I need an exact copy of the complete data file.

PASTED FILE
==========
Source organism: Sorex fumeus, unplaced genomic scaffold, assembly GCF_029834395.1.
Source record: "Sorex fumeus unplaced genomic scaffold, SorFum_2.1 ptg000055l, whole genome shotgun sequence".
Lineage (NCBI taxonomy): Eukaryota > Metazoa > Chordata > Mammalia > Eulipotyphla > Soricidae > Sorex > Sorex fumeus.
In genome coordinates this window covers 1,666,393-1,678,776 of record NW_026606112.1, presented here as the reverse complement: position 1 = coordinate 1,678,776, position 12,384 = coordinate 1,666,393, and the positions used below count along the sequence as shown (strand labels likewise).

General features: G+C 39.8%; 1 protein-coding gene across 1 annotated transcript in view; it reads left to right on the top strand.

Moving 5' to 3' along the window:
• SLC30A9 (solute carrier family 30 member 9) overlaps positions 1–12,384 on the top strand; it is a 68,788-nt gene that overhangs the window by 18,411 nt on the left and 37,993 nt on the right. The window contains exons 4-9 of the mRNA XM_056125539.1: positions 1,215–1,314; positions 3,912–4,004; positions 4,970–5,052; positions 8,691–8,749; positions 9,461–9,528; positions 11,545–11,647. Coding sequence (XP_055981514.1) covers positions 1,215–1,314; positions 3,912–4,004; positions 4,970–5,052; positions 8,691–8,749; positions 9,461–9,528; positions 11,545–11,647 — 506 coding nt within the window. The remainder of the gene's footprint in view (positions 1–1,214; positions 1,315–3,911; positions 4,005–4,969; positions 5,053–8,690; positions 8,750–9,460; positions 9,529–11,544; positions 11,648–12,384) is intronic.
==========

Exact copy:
Source organism: Sorex fumeus, unplaced genomic scaffold, assembly GCF_029834395.1.
Source record: "Sorex fumeus unplaced genomic scaffold, SorFum_2.1 ptg000055l, whole genome shotgun sequence".
Lineage (NCBI taxonomy): Eukaryota > Metazoa > Chordata > Mammalia > Eulipotyphla > Soricidae > Sorex > Sorex fumeus.
In genome coordinates this window covers 1,666,393-1,678,776 of record NW_026606112.1, presented here as the reverse complement: position 1 = coordinate 1,678,776, position 12,384 = coordinate 1,666,393, and the positions used below count along the sequence as shown (strand labels likewise).

General features: G+C 39.8%; 1 protein-coding gene across 1 annotated transcript in view; it reads left to right on the top strand.

Moving 5' to 3' along the window:
• SLC30A9 (solute carrier family 30 member 9) overlaps positions 1–12,384 on the top strand; it is a 68,788-nt gene that overhangs the window by 18,411 nt on the left and 37,993 nt on the right. The window contains exons 4-9 of the mRNA XM_056125539.1: positions 1,215–1,314; positions 3,912–4,004; positions 4,970–5,052; positions 8,691–8,749; positions 9,461–9,528; positions 11,545–11,647. Coding sequence (XP_055981514.1) covers positions 1,215–1,314; positions 3,912–4,004; positions 4,970–5,052; positions 8,691–8,749; positions 9,461–9,528; positions 11,545–11,647 — 506 coding nt within the window. The remainder of the gene's footprint in view (positions 1–1,214; positions 1,315–3,911; positions 4,005–4,969; positions 5,053–8,690; positions 8,750–9,460; positions 9,529–11,544; positions 11,648–12,384) is intronic.